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Saturday, November 17, 2012

Spotlight on Three Tor 2013 Titles: Marie Brennan, M.C. Planck and R. S. Belcher (with comments by Liviu Suciu)

"You, dear reader, continue at your own risk. It is not for the faint of heart—no more so than the study of dragons itself. But such study offers rewards beyond compare: to stand in a dragon’s presence, even for the briefest of moments—even at the risk of one’s life—is a delight that, once experienced, can never be forgotten. . . .

All the world, from Scirland to the farthest reaches of Eriga, know Isabella, Lady Trent, to be the world’s preeminent dragon naturalist. She is the remarkable woman who brought the study of dragons out of the misty shadows of myth and misunderstanding into the clear light of modern science. But before she became the illustrious figure we know today, there was a bookish young woman whose passion for learning, natural history, and, yes, dragons defied the stifling conventions of her day.

Here at last, in her own words, is the true story of a pioneering spirit who risked her reputation, her prospects, and her fragile flesh and bone to satisfy her scientific curiosity; of how she sought true love and happiness despite her lamentable eccentricities; and of her thrilling expedition to the perilous mountains of Vystrana, where she made the first of many historic discoveries that would change the world forever"

In February 2013, the unexpectedly charming book A Natural History of Dragons, subtitled A Memoir by Lady Trent  by Marie Brennan will be published. Similar in style and world building with the wonderful All Men of Genius by Lev Rosen, though this time there are dragons instead of crazy inventions and the lady in cause marries a naturalist and goes on expedition with him at least to start with, rather than going to college disguised as her twin brother as in All Men of Genius...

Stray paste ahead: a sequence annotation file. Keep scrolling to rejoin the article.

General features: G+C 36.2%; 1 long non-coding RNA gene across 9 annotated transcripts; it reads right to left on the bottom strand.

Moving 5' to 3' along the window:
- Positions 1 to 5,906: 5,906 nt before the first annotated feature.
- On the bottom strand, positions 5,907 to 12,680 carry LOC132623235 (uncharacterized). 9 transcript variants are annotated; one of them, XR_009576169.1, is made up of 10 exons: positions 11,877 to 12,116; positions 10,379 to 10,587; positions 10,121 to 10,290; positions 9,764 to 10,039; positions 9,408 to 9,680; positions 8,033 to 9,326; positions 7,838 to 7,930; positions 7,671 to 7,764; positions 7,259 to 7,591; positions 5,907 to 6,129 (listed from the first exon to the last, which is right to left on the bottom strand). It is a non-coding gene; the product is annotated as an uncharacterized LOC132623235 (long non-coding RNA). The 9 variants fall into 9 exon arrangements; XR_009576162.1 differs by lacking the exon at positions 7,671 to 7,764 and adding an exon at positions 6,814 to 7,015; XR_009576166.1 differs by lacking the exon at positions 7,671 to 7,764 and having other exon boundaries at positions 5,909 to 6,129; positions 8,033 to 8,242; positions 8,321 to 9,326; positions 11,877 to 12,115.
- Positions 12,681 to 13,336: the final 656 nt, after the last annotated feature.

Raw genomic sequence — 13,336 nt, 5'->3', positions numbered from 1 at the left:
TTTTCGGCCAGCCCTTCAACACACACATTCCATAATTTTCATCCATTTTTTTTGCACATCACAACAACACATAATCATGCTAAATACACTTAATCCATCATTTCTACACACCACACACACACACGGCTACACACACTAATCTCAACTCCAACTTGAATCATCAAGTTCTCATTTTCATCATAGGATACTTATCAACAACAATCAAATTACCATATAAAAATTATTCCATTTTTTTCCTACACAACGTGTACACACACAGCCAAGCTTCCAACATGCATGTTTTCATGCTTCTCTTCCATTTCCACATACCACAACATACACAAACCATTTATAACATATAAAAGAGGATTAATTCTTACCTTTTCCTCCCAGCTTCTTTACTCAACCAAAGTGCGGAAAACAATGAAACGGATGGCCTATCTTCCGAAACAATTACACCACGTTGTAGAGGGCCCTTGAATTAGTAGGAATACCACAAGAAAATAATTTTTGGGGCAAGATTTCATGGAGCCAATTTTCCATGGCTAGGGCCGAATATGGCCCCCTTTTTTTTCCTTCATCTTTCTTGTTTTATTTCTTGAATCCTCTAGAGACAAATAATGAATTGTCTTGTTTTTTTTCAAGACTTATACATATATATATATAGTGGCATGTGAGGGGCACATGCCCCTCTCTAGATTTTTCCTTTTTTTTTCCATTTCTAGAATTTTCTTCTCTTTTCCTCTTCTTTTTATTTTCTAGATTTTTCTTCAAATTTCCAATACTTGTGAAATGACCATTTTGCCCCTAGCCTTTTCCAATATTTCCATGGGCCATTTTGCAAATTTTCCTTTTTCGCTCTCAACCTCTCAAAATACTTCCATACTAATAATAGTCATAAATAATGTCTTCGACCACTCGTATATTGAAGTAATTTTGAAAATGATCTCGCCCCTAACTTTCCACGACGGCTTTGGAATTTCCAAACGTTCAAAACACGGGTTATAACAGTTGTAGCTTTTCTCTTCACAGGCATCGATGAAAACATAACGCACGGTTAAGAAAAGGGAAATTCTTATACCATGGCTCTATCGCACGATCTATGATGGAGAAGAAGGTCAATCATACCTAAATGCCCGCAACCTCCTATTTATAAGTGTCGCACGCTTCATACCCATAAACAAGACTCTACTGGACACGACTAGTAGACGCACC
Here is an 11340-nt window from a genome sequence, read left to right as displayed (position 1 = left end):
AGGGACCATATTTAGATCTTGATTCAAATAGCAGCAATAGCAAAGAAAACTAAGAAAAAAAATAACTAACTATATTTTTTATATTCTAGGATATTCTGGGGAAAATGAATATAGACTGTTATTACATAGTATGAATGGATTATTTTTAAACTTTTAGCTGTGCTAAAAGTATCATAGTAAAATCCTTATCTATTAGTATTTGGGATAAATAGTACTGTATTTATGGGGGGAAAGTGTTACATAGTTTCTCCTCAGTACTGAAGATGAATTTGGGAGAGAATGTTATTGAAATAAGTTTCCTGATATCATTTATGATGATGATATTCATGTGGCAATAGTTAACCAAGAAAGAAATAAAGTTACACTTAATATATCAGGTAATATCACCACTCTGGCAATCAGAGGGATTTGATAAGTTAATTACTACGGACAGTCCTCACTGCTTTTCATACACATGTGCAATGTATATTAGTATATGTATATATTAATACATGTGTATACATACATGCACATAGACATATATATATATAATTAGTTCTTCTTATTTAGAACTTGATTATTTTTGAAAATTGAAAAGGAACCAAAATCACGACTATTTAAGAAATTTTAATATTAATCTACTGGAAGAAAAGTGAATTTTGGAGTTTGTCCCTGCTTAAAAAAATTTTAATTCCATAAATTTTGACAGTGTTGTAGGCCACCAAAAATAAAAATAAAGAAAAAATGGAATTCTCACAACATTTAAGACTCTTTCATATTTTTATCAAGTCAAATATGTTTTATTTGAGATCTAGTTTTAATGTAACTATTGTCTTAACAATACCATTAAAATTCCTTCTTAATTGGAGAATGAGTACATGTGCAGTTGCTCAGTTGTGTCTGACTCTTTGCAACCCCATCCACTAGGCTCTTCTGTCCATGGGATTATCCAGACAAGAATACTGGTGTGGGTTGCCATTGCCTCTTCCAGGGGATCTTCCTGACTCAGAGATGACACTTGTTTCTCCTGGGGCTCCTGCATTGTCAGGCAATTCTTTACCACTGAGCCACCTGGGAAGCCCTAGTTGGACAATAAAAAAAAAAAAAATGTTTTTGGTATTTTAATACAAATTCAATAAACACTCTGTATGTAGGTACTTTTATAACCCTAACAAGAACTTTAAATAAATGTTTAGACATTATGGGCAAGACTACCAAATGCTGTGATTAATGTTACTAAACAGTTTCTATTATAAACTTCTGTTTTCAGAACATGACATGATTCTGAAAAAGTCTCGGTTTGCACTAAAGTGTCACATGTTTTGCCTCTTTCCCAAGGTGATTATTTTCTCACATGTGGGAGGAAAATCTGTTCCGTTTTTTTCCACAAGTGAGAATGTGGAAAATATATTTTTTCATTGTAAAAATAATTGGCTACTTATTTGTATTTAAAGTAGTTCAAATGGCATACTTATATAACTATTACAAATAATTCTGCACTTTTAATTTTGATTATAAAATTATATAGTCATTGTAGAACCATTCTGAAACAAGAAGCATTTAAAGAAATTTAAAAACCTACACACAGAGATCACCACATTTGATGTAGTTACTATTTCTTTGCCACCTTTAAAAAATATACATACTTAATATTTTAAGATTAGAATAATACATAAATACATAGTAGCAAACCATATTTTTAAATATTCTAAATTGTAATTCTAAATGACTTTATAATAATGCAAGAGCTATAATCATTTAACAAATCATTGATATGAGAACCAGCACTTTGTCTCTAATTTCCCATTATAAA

I read some 100 pages so far and as mentioned the book is really fun and charming; expect first impressions on Goodreads soon and a review next January/February.

The first paragraph (earc so possible to change in the final version):

"Not a day goes by that the post does not bring me at least one letter from a young person (or sometimes one not so young) who wishes to follow in my footsteps and become a dragon naturalist. Nowadays, of course, the field is quite respectable, with university courses and intellectual societies putting out fat volumes titled Proceedings of some meeting or other. Those interested in respectable things, however, attend my lectures. The ones who write to me invariably want to hear about my adventures: my escape from captivity in the swamps of Mouleen, or my role in the great Battle of Keonga, or (most frequently) my flight to the inhospitable heights of the Mrtyahaima peaks, the only place on earth where the secrets of dragonkind could be unlocked."


"Centuries after the ecological collapse of Earth, humanity has spread among the stars. Under the governance of the League, our endless need for resources has driven us to colonize hundreds of planets, all of them devoid of other sentient life. Humanity is apparently alone in the universe.

Then comes the sudden, brutal decimation of Kassa, a small farming planet, by a mysterious attacker. The few survivors send out a desperate plea for aid, which is answered by two unlikely rescuers. Prudence Falling is the young captain of a tramp freighter. She and her ragtag crew have been on the run and living job to job for years, eking out a living by making cargo runs that aren’t always entirely legal. Lt. Kyle Daspar is a police officer from the wealthy planet of Altair Prime, working undercover as a double agent against the League. He’s been undercover so long he can't be trusted by anyone—even himself.